Port of Longview
Cruising and Travel

Located between Seattle, Washington, and Portland, Oregon, the Port of Longview offers a rural life and opportunities for recreation all year long. Visitors can enjoy beautiful Lake Sacajawea, explore Longview's historic downtown, see a performance at the Columbia Theatre for the Performing Arts, or play a round of golf at the local Mint Valley Championship Golf Course.

Located in a small gorge, the Port of Longview has a different climate from nearby Portland, being about seven degrees cooler. The Pacific Coast marine layer brings frequent clouds, and wind speeds can be up to 40 miles per hour, with significantly greater gusts at higher elevations. Spring brings rain and thunderstorms. Fall brings cool temperatures and fog that sometimes lingers all day. Winter brings chilly rain with occasional thunderstorms or spikes of warm weather created by the Pineapple Express. Temperatures in the Port of Longview range from an average high of 18°C (65°F) in July and August to an average low of 0°C (32°F) in December and January. Precipitation is sparse in the summer (2.5 centimeters or one inch in July) and plentiful in the winter (peaking at 20 centimeters or eight inches) in late November. Humidity levels are fairly constant in the Port of Longview, ranging from a high of 90% in October to a low of about 88% in December and January. Snow comes to the Port of Longview from late October through early April, peaking in January at eight centimeters (3.2 inches).

Located within the city limits of the Port of Longview, Lake Sacajawea is an urban paradise for residents and visitors alike. The park contains 5.6 kilometers (3.5 miles) of trails for biking, jogging, and walking past many species of flowers and trees, through rhododendron gardens, past two beautiful fountains, and under landscaped bridges. The lake offers fishing, canoeing, and kayaking or family picnics. The Port of Longview's Lake Sacajawea has two playgrounds and offers summer Concerts on the Lake. Lake Sacajawea supports many species of fish where anyone over 14 years old with a valid fishing license can try to catch rainbow or brown trout, largemouth bass, bluegill, perch, carp, warmouth, catfish, or sunfish.

In 1987, the Lower Columbia Council of Camp Fire Girls labeled trees around the lake with tags giving their common names, and the park superintendent expanded this in 1995 by adding their scientific and common names, country of origin, and mapping to create the Frank Willis Arboretum. Dedicated in 2002, the arboretum has 119 species of trees surrounding the park trail that circle the lake.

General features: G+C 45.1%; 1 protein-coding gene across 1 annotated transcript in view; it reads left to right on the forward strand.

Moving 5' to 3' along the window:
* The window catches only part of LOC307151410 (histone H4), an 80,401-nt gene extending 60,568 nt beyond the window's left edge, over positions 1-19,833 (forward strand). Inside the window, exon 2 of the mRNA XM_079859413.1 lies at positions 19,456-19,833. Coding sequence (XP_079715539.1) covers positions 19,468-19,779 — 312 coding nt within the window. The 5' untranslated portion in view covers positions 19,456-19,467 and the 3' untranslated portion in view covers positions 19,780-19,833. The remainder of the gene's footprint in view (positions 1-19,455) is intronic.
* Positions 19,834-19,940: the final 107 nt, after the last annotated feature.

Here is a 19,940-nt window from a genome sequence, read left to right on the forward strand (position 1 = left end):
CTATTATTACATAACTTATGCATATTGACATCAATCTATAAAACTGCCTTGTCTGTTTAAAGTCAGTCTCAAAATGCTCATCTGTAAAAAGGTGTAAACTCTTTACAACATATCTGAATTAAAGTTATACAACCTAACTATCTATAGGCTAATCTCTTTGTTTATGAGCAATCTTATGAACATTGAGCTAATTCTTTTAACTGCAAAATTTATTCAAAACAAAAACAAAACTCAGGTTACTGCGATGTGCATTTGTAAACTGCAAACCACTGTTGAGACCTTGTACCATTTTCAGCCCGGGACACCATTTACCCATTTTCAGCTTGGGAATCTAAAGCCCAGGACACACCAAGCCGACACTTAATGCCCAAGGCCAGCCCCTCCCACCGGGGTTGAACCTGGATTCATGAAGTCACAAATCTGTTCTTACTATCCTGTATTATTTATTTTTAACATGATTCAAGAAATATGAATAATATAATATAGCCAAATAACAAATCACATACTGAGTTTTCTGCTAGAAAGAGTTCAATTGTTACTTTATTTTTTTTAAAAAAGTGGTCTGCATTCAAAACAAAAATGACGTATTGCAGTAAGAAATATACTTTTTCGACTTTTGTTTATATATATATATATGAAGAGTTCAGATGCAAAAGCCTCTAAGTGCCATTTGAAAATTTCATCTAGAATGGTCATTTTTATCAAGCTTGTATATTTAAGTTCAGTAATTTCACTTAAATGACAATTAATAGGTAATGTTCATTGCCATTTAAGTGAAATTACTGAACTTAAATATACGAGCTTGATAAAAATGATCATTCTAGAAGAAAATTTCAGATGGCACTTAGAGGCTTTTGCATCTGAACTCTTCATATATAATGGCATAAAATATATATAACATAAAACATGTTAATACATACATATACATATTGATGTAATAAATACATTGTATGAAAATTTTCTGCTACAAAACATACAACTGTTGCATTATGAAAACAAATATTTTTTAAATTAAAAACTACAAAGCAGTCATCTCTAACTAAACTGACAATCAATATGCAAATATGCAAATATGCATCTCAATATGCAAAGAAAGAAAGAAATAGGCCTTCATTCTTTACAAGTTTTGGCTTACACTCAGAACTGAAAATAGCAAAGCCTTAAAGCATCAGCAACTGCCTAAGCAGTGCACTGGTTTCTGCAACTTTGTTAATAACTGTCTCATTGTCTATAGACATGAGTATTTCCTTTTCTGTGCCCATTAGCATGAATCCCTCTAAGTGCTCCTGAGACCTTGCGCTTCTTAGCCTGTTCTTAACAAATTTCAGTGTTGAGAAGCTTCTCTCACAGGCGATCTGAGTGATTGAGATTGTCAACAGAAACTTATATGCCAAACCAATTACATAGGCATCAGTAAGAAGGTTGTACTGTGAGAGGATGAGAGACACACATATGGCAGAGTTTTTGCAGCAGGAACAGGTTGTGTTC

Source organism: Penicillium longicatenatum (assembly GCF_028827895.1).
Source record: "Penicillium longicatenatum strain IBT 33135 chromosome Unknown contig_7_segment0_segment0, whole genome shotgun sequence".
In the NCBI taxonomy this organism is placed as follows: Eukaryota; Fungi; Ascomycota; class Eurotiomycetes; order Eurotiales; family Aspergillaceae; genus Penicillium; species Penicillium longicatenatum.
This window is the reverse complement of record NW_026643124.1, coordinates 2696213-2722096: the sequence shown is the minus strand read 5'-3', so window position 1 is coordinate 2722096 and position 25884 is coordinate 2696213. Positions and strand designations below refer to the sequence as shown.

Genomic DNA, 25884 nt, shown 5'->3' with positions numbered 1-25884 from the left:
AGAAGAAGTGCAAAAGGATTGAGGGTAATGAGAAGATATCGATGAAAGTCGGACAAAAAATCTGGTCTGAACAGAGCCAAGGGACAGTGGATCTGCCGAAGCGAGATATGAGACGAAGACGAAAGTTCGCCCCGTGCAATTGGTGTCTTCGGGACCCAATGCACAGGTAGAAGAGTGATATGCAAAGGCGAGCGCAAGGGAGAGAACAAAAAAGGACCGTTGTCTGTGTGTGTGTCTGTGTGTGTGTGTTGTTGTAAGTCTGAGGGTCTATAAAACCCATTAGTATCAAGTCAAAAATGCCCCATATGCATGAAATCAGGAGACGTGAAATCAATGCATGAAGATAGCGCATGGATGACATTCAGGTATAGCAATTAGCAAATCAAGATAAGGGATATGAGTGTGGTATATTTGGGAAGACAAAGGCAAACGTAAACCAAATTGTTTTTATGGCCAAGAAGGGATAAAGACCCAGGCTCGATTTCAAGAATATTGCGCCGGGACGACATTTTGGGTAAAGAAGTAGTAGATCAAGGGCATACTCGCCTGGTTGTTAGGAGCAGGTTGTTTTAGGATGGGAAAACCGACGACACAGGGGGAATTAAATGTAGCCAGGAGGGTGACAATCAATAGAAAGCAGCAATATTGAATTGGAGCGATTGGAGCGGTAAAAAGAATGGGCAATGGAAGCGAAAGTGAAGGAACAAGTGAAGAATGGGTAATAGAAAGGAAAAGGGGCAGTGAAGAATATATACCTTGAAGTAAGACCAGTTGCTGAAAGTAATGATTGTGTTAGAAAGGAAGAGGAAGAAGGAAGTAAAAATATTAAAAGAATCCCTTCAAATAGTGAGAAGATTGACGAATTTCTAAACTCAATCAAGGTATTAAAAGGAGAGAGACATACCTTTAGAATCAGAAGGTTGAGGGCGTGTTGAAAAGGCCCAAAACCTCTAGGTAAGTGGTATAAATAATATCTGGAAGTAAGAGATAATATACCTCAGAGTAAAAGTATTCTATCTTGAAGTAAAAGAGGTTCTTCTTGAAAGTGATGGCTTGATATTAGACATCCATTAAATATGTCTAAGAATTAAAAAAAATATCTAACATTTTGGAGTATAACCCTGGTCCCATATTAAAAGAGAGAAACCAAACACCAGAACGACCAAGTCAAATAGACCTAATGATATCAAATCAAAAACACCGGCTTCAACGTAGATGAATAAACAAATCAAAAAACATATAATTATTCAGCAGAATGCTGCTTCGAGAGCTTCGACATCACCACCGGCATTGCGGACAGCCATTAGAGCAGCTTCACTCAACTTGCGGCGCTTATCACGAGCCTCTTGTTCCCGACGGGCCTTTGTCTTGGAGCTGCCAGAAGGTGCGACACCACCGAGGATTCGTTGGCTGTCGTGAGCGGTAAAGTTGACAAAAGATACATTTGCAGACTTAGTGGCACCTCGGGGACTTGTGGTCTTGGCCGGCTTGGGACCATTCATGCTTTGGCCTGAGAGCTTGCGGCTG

Lake Sacajawea also features the 2.6-kilometer (1.64-mile) Solar System Walk, a model of the solar system that lies along the pathway. Nine granite markers with statistical information on the planets and a scale model of the sun and planets are located at the beginning of the walk.

Lake Sacajawea's Japanese Garden was originally landscaped in about 1924, but over time the island reverted to its natural state. In the early 1990s, the Japanese Garden was reborn when the island was cleared of natural blackberries, ivy, and noxious plants. In 2003, a Weyerhaeuser-funded bridge was installed for the community's anniversary celebration which was officiated by the Governor.

The Port of Longview is home to a most unusual bridge, the Nutty Narrows Bridge, dedicated to squirrels. Known as the "World's Narrowest Animal Crossing" and the "World's Narrowest Bridge," the Nutty Narrows bridge was original built by Amos Peters in 1963 when he witnessed many squirrels meeting an inglorious end in speeding traffic. Looking like a tiny suspension bridge, the 18-meter (60-foot) overpass was made of aluminum piping and a used fire hose. When the bridge was repaired in 1983, special guests from Disneyland, Mickey Mouse and Chip 'n Dale, attended the rededication ceremony with 300 children and local officials. When Peters passed away in 1984, the town added a three-meter (ten-foot) wooden sculpture of a squired nearby in his memory. In 2007, the bridge was moved 91 meters (100 yards) to the east between the Port of Longview Civic Center and the Longview Public Library.

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